His intention was also to try and escape jail time, since he could show that he was making an effort to change, he added.
There, he met people who made him feel loved in a way he said he had not been. He recounted a man who was like a father figure to him.
"He was like the absent father that I never had. He was very stern at times, but he was always looking out for our needs," he said.
Carlos' own father is Bolivian. Carlos and his four siblings were bundled and brought here by his Singaporean mother from the South American country when he was four years old.
"It just hit me that I was given a second chance. It felt like a real smack on the forehead. I was in disbelief," he said.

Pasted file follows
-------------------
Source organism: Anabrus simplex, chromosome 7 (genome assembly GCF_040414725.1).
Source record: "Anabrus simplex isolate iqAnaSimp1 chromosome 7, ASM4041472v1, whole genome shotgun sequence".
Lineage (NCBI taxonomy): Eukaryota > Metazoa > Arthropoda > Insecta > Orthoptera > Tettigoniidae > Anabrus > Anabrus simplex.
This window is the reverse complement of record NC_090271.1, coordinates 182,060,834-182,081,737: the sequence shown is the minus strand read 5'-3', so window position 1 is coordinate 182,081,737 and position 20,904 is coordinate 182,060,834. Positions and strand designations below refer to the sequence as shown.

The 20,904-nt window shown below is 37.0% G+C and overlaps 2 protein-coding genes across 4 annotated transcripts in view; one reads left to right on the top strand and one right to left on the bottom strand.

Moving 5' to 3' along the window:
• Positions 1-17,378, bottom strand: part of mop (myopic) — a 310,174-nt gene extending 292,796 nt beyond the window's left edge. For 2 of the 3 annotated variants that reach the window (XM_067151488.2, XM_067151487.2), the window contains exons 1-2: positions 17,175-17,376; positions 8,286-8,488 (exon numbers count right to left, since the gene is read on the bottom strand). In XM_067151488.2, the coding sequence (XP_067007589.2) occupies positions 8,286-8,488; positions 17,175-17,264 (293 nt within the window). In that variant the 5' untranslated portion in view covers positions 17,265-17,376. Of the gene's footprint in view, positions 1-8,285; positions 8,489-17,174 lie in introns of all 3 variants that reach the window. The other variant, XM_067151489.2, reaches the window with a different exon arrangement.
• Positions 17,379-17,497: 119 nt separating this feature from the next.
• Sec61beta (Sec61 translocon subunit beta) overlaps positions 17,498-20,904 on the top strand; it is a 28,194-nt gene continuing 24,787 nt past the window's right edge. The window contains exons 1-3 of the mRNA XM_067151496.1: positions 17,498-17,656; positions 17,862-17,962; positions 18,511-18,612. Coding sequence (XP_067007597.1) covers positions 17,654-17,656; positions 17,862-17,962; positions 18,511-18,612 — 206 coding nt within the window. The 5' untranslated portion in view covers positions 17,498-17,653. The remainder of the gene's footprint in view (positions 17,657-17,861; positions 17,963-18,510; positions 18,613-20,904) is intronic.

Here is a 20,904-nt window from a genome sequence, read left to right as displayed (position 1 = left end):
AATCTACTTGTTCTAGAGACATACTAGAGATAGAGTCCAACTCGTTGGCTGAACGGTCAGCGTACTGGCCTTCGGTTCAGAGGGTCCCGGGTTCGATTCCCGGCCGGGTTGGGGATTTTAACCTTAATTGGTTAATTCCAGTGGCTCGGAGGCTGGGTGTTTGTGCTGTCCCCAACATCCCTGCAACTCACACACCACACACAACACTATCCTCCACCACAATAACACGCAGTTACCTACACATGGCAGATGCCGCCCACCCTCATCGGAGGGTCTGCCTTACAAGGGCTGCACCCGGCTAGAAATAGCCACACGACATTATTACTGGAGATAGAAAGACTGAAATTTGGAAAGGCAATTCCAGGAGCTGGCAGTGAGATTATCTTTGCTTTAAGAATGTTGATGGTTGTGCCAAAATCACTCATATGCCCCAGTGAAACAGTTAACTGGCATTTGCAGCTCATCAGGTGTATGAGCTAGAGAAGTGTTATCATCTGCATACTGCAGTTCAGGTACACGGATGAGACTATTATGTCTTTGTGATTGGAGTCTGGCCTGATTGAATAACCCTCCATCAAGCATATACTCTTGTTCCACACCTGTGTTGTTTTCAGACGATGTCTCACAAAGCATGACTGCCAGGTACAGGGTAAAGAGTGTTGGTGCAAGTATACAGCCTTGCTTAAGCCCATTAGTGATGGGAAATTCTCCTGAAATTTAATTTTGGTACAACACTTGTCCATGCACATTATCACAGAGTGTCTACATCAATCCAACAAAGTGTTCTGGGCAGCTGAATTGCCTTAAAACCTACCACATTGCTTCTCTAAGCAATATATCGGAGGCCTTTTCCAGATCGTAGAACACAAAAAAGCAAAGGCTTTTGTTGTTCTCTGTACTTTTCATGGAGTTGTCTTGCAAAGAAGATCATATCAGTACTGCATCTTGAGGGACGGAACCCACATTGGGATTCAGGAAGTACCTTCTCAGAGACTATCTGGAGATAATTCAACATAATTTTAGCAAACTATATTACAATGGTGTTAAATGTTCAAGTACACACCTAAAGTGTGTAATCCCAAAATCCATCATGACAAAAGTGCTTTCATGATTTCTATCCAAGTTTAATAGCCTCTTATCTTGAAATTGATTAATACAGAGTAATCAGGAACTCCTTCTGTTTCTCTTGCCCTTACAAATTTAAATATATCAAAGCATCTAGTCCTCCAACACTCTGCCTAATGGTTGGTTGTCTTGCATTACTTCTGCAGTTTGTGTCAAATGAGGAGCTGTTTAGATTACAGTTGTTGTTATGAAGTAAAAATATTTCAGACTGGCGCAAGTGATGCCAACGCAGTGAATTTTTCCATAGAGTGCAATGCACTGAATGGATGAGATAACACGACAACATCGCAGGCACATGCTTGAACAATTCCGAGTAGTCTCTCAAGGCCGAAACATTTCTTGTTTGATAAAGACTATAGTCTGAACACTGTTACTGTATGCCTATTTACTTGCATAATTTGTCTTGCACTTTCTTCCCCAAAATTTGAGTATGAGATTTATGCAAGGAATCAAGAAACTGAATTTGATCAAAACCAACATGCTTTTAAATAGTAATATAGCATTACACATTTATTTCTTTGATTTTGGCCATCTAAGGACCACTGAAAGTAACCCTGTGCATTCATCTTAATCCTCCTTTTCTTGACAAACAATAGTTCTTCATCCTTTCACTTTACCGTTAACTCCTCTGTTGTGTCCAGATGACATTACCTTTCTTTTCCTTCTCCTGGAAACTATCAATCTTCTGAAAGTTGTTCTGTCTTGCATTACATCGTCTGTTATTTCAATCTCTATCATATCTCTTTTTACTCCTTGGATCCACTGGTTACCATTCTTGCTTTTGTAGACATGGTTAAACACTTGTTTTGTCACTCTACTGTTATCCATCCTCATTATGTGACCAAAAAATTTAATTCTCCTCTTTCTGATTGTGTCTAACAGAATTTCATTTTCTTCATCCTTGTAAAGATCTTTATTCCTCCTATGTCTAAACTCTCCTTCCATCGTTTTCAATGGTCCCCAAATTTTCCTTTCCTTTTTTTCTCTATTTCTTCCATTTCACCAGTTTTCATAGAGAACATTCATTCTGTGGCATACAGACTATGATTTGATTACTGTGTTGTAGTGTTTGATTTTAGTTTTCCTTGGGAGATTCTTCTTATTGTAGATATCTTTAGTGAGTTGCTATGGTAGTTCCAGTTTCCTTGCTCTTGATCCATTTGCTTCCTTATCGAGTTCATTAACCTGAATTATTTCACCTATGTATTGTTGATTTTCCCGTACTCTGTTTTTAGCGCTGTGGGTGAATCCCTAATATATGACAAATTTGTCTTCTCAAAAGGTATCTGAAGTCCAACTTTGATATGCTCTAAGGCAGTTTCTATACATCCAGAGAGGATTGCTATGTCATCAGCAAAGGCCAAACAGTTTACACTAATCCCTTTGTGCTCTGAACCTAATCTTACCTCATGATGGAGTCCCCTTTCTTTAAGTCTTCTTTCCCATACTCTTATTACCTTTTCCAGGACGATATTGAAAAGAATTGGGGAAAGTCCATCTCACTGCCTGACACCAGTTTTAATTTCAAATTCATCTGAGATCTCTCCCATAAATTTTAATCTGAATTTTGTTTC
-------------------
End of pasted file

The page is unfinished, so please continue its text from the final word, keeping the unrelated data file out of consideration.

"I knew I had to take this chance, this opportunity. I had to cherish it. That’s what led me to begin on this journey of transformation."
Carlos made good, studying at The Hiding Place with the help of tutors. He completed his O-Levels and went on to get a diploma in hospitality and tourism management from Temasek Polytechnic.
He is now hoping to go to university. His life could not be more different than it used to be, but more than everything else, what has kept him on track on his new path is his family.
From someone they had to be cautious of, they now turn to him for advice and for decision-making in the family.
He said: "I was so unreliable before, and now to be this individual, this member of the family who can be so reliable - it makes me feel that I have so much to lose, and that’s one of the things which really keeps me from ever going back."